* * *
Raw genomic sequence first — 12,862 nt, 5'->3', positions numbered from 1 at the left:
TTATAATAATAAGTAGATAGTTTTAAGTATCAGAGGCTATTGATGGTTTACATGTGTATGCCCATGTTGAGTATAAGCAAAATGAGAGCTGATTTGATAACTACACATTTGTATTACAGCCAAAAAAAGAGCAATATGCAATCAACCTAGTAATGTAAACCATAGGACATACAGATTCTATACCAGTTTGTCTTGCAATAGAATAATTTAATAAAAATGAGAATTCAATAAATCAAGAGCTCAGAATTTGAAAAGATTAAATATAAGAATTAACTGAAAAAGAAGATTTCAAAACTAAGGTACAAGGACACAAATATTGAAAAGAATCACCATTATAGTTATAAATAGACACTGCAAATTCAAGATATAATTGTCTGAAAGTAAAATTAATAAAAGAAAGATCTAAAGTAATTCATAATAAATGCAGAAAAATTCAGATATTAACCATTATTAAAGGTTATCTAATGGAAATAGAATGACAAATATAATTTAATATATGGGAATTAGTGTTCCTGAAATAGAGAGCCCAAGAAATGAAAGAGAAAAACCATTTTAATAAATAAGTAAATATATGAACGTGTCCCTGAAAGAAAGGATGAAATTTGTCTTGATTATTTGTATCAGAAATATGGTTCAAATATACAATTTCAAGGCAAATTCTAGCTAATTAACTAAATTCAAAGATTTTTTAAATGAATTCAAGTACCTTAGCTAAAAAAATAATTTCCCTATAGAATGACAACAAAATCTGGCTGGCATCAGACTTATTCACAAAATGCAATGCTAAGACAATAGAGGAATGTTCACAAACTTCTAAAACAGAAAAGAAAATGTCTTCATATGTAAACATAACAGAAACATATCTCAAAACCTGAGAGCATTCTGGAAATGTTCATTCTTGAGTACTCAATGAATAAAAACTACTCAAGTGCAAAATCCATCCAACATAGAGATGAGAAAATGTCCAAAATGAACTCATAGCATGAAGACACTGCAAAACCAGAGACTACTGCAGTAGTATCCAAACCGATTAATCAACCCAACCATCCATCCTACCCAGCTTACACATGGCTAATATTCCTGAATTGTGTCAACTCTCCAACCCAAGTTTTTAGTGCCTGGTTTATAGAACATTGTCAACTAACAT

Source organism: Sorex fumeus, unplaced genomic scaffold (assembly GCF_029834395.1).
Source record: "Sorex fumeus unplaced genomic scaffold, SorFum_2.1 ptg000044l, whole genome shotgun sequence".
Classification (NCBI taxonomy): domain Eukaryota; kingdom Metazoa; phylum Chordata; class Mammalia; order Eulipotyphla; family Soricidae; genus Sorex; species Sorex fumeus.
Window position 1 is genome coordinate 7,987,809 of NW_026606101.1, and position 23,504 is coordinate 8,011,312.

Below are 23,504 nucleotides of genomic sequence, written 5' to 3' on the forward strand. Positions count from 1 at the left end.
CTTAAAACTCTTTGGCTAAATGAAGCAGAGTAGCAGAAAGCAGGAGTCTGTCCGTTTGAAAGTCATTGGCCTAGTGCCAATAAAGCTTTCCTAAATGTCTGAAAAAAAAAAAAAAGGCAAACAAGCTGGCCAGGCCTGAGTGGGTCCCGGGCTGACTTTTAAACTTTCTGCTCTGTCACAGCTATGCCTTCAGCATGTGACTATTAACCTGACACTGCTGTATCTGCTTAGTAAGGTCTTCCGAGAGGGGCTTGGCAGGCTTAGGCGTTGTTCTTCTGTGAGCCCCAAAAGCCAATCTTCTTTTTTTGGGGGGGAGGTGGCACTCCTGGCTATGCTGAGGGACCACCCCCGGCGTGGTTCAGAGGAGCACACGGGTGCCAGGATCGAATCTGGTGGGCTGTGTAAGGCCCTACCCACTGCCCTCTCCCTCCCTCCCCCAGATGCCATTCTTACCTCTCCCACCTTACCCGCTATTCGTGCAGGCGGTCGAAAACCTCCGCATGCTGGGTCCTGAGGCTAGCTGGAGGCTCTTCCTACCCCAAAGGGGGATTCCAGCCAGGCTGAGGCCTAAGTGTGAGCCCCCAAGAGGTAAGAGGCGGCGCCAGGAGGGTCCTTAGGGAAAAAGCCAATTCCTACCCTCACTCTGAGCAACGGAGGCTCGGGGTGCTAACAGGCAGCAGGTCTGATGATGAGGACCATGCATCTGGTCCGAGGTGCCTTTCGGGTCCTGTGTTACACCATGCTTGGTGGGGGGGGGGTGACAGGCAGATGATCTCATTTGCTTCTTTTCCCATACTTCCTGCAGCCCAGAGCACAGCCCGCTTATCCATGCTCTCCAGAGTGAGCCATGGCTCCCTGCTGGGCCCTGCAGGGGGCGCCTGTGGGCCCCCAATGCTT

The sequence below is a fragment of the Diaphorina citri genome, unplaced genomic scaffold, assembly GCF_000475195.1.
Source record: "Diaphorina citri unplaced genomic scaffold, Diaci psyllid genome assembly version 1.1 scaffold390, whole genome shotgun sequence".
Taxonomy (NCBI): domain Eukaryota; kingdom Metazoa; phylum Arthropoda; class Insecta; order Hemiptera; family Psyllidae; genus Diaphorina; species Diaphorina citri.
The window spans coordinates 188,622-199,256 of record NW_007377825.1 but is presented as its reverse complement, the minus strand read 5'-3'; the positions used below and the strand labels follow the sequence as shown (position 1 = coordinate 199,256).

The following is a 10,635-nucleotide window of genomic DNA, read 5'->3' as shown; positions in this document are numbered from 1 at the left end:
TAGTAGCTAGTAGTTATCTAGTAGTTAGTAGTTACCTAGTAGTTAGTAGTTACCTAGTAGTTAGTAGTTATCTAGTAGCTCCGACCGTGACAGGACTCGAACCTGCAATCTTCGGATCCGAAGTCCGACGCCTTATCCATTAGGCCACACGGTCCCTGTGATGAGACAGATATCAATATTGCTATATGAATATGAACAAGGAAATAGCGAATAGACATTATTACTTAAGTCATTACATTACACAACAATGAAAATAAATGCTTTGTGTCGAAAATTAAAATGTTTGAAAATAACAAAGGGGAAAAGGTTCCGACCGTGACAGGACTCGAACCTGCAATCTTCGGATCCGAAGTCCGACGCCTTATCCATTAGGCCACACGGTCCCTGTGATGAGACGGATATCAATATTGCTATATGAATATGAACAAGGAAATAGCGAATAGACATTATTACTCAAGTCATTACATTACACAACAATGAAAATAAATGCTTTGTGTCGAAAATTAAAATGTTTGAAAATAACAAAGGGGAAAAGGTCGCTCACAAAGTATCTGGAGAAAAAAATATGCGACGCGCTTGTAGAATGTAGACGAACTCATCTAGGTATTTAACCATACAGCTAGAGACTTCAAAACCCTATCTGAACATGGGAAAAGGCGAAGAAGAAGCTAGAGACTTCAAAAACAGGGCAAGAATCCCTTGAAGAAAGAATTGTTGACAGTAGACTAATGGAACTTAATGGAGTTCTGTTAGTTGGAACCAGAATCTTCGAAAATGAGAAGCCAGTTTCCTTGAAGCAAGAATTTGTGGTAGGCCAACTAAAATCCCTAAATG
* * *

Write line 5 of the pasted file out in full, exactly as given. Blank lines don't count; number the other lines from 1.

Classification (NCBI taxonomy): domain Eukaryota; kingdom Metazoa; phylum Chordata; class Mammalia; order Eulipotyphla; family Soricidae; genus Sorex; species Sorex fumeus.